An Irish healthcare startup Nutrias has discovered the first healthcare ingredient using artificial intelligence (AI). It plans to discover another four within the next 18 months.Nuritas has raised $65m (£51m) from a series of high-profile investors such as U2’s Bono, Salesforce founder Marc Benioff, and the Edge. It has also raised money from serial entrepreneur Ali Partovi, an early advisor to Dropbox, and the European Investment Bank.The startup’s machine learning method for drug discovery now prides itself on a 60% success rate — surpassing the results in the rest of the pharmaceutical industry by a long shot.The first ingredient with medicinal effects was discovered in collaboration with the German chemical giant BASF (BAS.DE), and it helps treat inflammation. By the end of 2019, the healthcare product should hit the market in a number of sports nutrition products, said CEO Emmet Browne, in his interview for Yahoo Finance UK.“We believe not only that we have launched the only healthcare ingredient found through AI, but we will, in fact, launch the second, third, fourth, and fifth within a 12–18 month period as well,” Browne commented in the interview.Such ingredients usually take five to seven years to discover, at an approximate cost of $35m. Nutrias has achieved the same goal in two years. “To have something in market that quickly is just exceedingly disruptive by comparison to what's normally the case with that particular arena,” said Browne.A three-stage process is all this startup needs to discover new healthcare products, starting with a manual identification of a range of possibilities. Once this stage is finalized, machine learning steps in to narrow down the options. Somewhere around 60% of identified ingredients will show the bioactive activity the scientists are searching for, according to Browne. “In effect, what we do is use artificial intelligence to unlock nature's secrets. That’s the depth of it.”“Nature carries an exhaustible reserve of bioactive opportunities,” Browne said, noting that the “vastness has until now made it relatively impenetrable to the 20th-century process of discovery.”Founded in 2014 by Dr. Nora Khaldi, an Irish-Algerian scientist, Nuritas combines AI and genomics to discover and unlock natural Bioactive Peptides with a wide array of health benefits. In a world of mounting health issues, a growing number of chronic diseases, and a rapidly aging population, Nutrias is trying to offer preventative options at an affordable price.Nutrias is also a founding member of a coalition of tech and health experts, pharmaceutical companies, and research organizations called the Alliance for Artificial Intelligence in Healthcare. They aim to use AI and machine learning to build a healthier world for everyone.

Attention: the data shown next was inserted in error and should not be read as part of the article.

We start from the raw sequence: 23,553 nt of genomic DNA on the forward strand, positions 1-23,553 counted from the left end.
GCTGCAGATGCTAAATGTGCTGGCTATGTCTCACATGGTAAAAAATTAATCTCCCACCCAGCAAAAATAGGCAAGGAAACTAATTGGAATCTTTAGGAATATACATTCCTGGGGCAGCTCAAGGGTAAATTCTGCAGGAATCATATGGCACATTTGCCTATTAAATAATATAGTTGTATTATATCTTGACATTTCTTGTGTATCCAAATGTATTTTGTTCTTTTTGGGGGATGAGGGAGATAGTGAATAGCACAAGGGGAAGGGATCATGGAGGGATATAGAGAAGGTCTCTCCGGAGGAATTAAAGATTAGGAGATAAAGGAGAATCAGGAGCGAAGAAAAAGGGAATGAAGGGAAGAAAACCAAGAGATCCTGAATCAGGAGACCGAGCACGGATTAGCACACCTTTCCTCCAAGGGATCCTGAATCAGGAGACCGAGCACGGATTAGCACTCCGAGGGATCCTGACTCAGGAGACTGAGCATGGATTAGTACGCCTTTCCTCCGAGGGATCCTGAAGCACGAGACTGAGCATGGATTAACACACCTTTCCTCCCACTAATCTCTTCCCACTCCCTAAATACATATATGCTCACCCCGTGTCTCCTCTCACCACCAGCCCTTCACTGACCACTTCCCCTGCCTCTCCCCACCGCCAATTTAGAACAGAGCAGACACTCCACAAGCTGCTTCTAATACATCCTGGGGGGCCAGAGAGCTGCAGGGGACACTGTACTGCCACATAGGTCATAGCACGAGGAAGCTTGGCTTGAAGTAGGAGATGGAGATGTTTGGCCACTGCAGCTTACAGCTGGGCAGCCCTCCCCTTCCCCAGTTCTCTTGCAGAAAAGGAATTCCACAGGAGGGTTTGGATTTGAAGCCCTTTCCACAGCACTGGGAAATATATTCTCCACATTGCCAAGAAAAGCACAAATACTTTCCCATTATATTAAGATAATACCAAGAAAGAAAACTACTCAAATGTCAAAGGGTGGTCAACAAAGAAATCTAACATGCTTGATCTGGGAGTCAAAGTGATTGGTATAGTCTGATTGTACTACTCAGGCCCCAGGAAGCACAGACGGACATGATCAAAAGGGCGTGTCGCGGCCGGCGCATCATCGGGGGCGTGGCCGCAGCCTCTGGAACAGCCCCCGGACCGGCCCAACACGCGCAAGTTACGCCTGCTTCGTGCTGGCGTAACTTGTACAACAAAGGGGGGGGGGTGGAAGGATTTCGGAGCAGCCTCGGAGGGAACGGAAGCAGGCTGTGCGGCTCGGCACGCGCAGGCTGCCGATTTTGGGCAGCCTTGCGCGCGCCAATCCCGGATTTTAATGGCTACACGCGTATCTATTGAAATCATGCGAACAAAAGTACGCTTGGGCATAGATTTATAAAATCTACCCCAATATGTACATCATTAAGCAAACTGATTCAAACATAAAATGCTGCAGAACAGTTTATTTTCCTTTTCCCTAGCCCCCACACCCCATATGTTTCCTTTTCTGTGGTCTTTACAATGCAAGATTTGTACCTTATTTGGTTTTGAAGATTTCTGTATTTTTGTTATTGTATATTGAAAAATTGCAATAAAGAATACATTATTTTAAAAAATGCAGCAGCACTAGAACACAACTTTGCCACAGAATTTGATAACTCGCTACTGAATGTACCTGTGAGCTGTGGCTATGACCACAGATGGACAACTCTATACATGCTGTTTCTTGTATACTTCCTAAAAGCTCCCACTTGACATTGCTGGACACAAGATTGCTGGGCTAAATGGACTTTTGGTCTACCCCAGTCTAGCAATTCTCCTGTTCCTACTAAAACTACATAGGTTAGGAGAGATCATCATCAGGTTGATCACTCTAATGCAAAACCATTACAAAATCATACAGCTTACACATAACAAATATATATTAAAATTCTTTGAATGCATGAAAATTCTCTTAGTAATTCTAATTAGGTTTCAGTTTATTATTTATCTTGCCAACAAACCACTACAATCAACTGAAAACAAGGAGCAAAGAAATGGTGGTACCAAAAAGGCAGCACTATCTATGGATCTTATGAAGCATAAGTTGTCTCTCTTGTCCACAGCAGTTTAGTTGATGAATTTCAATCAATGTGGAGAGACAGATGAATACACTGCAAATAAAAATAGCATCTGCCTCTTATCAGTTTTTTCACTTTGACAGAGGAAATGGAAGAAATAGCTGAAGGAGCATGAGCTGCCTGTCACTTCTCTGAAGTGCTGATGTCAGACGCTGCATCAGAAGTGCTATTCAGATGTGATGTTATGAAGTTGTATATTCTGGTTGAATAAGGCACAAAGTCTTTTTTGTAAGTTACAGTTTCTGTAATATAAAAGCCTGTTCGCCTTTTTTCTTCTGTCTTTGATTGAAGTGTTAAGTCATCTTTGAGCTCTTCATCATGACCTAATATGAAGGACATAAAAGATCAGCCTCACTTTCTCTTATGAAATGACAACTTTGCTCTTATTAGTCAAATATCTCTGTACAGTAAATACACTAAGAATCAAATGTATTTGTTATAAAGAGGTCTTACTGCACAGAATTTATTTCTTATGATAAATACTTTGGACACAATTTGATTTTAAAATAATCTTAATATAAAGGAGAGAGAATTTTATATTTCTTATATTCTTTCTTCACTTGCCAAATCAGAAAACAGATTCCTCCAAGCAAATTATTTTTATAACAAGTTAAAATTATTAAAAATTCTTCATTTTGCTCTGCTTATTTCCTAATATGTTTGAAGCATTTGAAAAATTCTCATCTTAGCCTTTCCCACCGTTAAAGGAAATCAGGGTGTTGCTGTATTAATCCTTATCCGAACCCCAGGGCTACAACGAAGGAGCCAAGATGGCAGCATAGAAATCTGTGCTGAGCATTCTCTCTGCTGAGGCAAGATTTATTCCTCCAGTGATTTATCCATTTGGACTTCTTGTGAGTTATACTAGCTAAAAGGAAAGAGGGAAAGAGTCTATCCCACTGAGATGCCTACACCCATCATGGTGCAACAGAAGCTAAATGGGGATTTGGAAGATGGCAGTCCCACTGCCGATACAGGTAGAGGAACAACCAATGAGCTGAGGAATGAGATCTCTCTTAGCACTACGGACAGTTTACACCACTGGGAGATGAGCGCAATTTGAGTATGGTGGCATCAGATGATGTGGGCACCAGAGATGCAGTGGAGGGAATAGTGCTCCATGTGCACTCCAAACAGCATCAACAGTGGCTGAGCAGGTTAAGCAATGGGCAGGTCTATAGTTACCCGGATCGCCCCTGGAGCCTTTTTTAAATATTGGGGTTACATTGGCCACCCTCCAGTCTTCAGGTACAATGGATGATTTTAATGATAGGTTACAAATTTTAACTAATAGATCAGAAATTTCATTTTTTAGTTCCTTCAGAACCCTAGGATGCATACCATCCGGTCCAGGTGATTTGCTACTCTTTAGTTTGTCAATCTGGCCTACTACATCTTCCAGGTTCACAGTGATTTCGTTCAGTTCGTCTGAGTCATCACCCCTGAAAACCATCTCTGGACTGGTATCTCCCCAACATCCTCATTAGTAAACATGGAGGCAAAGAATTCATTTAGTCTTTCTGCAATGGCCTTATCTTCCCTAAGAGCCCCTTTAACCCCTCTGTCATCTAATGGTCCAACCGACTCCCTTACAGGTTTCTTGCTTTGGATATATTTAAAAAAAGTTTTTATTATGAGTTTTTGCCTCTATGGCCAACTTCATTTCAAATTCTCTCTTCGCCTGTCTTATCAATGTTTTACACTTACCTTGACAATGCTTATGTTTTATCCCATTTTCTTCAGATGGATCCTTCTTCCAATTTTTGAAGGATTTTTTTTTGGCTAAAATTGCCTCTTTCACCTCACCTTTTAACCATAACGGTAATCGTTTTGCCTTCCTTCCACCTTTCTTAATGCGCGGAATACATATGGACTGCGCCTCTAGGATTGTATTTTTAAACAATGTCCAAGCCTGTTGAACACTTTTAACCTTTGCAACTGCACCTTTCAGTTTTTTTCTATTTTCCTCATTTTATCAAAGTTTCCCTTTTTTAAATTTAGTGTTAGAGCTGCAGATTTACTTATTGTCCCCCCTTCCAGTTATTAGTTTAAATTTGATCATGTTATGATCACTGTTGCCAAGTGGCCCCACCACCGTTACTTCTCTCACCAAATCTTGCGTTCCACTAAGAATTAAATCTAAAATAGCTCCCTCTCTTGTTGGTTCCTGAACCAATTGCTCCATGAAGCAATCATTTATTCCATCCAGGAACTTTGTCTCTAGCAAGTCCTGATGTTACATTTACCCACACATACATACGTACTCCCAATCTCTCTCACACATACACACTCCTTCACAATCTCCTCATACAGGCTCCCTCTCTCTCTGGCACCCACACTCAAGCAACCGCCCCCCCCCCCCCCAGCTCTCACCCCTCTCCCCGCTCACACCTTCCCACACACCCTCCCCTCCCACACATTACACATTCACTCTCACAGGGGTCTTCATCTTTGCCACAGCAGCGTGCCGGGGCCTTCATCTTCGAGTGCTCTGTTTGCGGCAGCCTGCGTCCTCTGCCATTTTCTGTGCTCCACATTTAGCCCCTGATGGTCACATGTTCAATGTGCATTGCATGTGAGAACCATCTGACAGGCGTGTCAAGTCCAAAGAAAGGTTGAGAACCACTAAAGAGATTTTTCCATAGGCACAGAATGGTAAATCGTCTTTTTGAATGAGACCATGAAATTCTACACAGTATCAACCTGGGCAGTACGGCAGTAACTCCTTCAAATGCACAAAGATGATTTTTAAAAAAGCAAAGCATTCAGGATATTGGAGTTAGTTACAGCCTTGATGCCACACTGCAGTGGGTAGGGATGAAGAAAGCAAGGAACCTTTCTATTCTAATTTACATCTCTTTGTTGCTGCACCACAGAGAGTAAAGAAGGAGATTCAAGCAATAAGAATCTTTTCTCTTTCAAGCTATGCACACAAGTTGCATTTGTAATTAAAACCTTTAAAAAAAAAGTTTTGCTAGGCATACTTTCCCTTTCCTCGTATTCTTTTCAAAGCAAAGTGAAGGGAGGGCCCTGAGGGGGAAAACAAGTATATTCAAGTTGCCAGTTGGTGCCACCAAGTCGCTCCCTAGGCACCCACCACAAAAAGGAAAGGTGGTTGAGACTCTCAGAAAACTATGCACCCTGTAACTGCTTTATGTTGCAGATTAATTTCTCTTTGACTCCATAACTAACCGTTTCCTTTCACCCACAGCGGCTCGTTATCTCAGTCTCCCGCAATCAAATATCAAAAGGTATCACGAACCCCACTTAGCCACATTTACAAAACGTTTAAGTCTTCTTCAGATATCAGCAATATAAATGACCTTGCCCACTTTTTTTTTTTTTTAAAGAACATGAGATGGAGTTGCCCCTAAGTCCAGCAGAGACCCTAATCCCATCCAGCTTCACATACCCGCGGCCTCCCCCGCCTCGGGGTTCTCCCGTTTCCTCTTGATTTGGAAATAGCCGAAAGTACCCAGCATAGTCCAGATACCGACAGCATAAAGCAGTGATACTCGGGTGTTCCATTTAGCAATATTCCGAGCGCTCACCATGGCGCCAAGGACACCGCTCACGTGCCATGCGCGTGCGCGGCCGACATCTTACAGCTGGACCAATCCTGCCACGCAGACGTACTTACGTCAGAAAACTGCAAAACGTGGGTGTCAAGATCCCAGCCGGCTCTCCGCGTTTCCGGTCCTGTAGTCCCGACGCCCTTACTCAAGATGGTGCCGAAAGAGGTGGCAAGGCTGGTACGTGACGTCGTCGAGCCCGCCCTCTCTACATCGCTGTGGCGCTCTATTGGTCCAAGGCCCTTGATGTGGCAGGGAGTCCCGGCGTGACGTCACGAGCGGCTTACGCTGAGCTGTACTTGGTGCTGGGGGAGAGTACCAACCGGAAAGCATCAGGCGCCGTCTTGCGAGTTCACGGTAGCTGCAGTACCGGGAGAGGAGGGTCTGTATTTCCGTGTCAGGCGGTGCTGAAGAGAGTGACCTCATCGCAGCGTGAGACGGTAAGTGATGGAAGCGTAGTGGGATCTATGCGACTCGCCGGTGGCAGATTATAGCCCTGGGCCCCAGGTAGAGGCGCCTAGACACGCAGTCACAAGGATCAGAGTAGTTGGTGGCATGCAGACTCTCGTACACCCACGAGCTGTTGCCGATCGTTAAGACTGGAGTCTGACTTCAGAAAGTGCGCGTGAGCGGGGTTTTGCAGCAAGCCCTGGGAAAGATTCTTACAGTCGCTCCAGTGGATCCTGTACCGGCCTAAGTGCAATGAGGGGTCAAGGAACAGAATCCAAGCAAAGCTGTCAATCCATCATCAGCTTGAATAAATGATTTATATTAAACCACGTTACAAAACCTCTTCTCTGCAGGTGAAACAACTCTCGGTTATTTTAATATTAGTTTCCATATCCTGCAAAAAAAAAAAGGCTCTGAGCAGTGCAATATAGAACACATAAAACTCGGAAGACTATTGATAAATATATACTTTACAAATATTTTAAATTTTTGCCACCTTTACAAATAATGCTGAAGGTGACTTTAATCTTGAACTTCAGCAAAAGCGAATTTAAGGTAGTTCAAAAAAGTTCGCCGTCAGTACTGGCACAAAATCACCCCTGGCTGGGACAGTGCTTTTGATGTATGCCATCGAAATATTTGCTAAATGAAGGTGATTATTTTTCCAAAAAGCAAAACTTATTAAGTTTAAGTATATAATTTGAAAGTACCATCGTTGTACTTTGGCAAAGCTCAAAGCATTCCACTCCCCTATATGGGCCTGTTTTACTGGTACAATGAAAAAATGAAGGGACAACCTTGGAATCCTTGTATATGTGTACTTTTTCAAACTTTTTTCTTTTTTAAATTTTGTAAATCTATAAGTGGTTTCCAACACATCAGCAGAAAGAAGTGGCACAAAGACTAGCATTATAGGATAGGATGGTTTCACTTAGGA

By Andrea July 01,2019